Report recommends banking charter to boost financial inclusion
A report from the London Assembly has called for the creation of a banking charter to ensure all young people in London have a bank account.
The report, entitled Short Changed: The Financial Health of Londoners, focuses on financial inclusion and offers recommendations to help Londoners get more access to high-quality, affordable financial services.
According to the London Assembly, more people in London are turning to high-cost credit providers to meet financial requirements, with young Londoners being more affected by economic uncertainty and financial insecurity than previous generations.
With 44 per cent of 18 to 34-year-olds in the UK experiencing financial difficulty, the report has called for more support to be provided to enable young people to have access to the right services, with commitment from banks to provide all 16 to 18-year-olds with a bank account being among the recommendations.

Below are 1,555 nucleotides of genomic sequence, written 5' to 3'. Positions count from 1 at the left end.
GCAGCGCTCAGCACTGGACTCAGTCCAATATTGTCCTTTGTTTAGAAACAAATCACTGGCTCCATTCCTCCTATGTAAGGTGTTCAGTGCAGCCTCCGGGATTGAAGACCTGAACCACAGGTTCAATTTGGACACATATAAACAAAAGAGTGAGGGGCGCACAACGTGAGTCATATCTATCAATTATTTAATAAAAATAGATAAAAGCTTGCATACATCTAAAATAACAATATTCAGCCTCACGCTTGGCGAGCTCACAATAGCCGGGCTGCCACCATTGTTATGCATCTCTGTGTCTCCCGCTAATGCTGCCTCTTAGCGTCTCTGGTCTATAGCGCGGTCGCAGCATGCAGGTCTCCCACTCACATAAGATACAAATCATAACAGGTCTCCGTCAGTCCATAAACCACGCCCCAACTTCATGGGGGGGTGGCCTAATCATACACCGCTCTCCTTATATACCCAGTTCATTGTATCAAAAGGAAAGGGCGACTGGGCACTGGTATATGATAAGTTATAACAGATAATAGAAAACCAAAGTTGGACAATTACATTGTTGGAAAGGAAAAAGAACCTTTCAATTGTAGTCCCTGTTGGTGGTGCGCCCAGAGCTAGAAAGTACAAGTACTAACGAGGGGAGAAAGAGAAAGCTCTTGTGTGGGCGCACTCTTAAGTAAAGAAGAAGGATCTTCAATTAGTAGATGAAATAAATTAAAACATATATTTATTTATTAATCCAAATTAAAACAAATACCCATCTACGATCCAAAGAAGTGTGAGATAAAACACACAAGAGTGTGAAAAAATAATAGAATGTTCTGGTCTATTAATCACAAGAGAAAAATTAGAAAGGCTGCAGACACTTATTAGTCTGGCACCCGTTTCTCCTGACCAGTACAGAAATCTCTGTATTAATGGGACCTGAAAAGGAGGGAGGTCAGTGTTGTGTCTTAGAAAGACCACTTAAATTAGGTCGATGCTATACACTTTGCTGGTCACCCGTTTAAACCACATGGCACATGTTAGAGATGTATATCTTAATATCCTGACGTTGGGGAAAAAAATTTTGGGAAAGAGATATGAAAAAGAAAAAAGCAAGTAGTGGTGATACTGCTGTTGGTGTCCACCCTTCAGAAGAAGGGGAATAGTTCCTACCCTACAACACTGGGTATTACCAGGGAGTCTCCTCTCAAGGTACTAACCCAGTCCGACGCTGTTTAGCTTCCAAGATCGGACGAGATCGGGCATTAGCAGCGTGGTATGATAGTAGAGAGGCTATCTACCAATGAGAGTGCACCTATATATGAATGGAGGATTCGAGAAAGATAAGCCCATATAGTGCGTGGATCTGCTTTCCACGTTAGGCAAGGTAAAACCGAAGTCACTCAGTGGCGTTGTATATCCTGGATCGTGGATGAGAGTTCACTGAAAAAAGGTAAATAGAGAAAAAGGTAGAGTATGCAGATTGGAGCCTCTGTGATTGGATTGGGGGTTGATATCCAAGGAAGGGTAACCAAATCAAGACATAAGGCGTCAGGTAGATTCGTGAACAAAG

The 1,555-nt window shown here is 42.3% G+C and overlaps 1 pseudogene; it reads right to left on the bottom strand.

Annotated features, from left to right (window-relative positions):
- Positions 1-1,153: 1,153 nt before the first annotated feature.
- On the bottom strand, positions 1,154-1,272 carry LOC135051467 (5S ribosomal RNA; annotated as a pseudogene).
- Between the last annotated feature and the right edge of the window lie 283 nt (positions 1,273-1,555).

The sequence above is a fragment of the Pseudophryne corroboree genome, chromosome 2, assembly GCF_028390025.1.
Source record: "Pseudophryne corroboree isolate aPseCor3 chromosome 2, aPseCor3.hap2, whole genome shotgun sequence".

The report also suggested that an annual survey of the financial activity of London households is commissioned to help gain a better understanding of the city’s underbanked communities.
Education was also a main focus of the report, with the London Assembly recommending that the Mayor of London encourages banks, credit unions, and financial education providers to help schools and colleges teach young people about the benefits of banking.
The report also called for the collaboration of the Mayor and London’s financial services industry to deliver financial education that can be built on and to make use of new and creative ways to provide young people in London with financial education.